1. My work has proposed several principles that should underpin regulation for the responsible use of recommender systems by social platforms[32]. To briefly summarise, platforms should, at minimum, have responsibilities to reduce the quantity of algorithmically disseminated content that is considered to be harmful to public debate in some way (for example, far right extremism, conspiracy theories, and so on), but is not itself illegal. Down-ranking content in this way would not require social platforms to remove such content. However, it could go a significant way towards reducing the impact of that material by making it less likely that it reaches a larger audience and is placed alongside other, similar content. In fulfilment of this responsibility, platforms should keep records of what material has been promoted and make information about algorithmically-disseminated content available so as to help inform users and facilitate oversight. Additionally, algorithmic personalisation by recommender systems should be opt-in, users should be able to exercise a minimum level of control over personalisation, and opting-out again should be easy. Oversight should take a collaborative, dialogue-based form rather than a zero-tolerance approach, recognising that compliance is difficult due to the volume of information processed by service providers.



[1] Jennifer Cobbe and Jatinder Singh, ‘Regulating Recommending: Motivations, Considerations, and Principles’ [https://ssrn.com/abstract=3371830].

[2] Nick Srnicek (2016) Platform Capitalism, Polity Press.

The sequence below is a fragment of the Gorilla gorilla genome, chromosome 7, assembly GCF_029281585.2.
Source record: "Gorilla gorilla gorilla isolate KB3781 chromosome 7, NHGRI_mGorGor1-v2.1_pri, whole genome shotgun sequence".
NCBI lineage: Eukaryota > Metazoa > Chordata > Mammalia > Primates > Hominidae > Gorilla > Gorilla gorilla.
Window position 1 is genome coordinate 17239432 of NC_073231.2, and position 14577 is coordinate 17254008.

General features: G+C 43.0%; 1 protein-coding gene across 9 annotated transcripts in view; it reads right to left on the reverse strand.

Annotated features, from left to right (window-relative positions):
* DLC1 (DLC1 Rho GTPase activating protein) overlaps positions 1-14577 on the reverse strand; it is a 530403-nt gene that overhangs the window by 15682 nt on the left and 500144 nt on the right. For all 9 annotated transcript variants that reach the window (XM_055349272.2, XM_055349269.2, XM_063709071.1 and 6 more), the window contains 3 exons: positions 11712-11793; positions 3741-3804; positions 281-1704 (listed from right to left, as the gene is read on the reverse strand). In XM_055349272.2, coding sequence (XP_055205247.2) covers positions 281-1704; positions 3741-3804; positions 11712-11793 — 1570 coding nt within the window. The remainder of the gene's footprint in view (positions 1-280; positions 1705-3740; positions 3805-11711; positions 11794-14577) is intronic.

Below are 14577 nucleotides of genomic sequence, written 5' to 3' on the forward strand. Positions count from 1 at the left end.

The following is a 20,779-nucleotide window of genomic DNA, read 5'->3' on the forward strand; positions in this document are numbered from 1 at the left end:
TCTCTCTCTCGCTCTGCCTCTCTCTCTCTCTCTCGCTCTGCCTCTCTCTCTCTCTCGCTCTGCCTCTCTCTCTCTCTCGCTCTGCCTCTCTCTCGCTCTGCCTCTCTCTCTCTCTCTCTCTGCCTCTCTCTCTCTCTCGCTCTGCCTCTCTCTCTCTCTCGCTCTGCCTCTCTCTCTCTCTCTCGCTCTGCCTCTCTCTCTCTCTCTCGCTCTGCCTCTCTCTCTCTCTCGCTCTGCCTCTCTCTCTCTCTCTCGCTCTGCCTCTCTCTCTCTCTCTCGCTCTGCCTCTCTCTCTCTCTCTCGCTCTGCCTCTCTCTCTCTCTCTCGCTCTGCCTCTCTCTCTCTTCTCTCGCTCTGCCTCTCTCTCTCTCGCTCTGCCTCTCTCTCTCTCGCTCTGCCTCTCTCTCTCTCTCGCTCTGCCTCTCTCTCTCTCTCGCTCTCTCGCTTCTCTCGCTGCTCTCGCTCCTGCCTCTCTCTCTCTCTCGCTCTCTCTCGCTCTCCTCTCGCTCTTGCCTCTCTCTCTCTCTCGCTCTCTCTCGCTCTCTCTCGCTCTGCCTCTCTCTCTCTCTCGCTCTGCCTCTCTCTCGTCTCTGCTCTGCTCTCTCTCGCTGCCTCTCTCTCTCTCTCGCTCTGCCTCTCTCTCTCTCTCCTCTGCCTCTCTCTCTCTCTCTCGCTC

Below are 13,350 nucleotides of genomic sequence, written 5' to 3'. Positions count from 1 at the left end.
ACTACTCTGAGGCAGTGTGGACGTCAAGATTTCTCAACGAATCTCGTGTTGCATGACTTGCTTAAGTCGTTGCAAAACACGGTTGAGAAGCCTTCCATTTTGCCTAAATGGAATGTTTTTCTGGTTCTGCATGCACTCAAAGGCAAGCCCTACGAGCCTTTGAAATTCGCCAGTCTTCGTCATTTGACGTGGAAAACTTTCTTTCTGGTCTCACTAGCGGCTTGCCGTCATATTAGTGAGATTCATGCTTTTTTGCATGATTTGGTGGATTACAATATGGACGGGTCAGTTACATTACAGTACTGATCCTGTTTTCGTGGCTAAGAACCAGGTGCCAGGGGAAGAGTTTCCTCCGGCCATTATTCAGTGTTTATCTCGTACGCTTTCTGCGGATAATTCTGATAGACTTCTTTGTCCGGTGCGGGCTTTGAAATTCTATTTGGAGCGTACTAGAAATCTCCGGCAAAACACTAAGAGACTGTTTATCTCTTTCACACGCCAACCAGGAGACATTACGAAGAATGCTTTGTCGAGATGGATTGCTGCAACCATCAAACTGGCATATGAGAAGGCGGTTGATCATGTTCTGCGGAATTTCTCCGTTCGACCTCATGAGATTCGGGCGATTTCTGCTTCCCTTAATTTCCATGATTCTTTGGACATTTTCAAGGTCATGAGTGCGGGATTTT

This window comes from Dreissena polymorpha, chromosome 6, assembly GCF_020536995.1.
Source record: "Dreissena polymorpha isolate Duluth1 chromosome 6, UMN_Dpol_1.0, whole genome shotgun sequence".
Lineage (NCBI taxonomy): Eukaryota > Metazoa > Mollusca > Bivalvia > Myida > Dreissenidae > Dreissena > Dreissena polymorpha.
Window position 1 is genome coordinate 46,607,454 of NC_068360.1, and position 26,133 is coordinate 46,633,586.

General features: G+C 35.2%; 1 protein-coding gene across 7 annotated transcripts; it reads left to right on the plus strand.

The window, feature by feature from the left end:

[3] Patrick Barwise and Leo Watkins (2018) ‘The evolution of digital dominance: how and why we got to GAFA’, In Martin Moore and Damian Tambini (eds.) Digital Dominance: The Power of Google, Amazon, Facebook, and Apple, Oxford University Press [http://lbsresearch.london.edu/914/]..

[4] Directive 98/34/EC of the European Parliament and of the Council of 22 June 1998 laying down a procedure for the provision of information in the field of technical standards and regulations (Official Journal L 204 , 21/07/1998 P. 0037 – 0048) (‘Technical Standards and Regulations Directive’), art.1 (as amended by Directive 98/48/EC of the European Parliament and of the Council of 20 July 1998 amending Directive 98/34/EC laying down a procedure for the provision of information in the field of technical standards and regulations (Official Journal L 217 , 05/08/1998 P. 0018 – 0026)); Directive 2000/31/EC of the European Parliament and of the Council of 8 June 2000 on certain legal aspects of information society services, in particular electronic commerce, in the Internal Market (Official Journal L 178 , 17/07/2000 P. 0001 – 0016) (‘E-Commerce Directive’), recital 18.

[5] E-Commerce Directive, article 2(b).

[6] Shoshana Zuboff (2019) The Age of Surveillance Capitalism: The Fight for a Human Future at the New Frontier of Power, Profile Books.

[7] Tim Wu (2016) The Attention Merchants: The Epic Scramble to Get Inside Our Heads, Penguin Random House.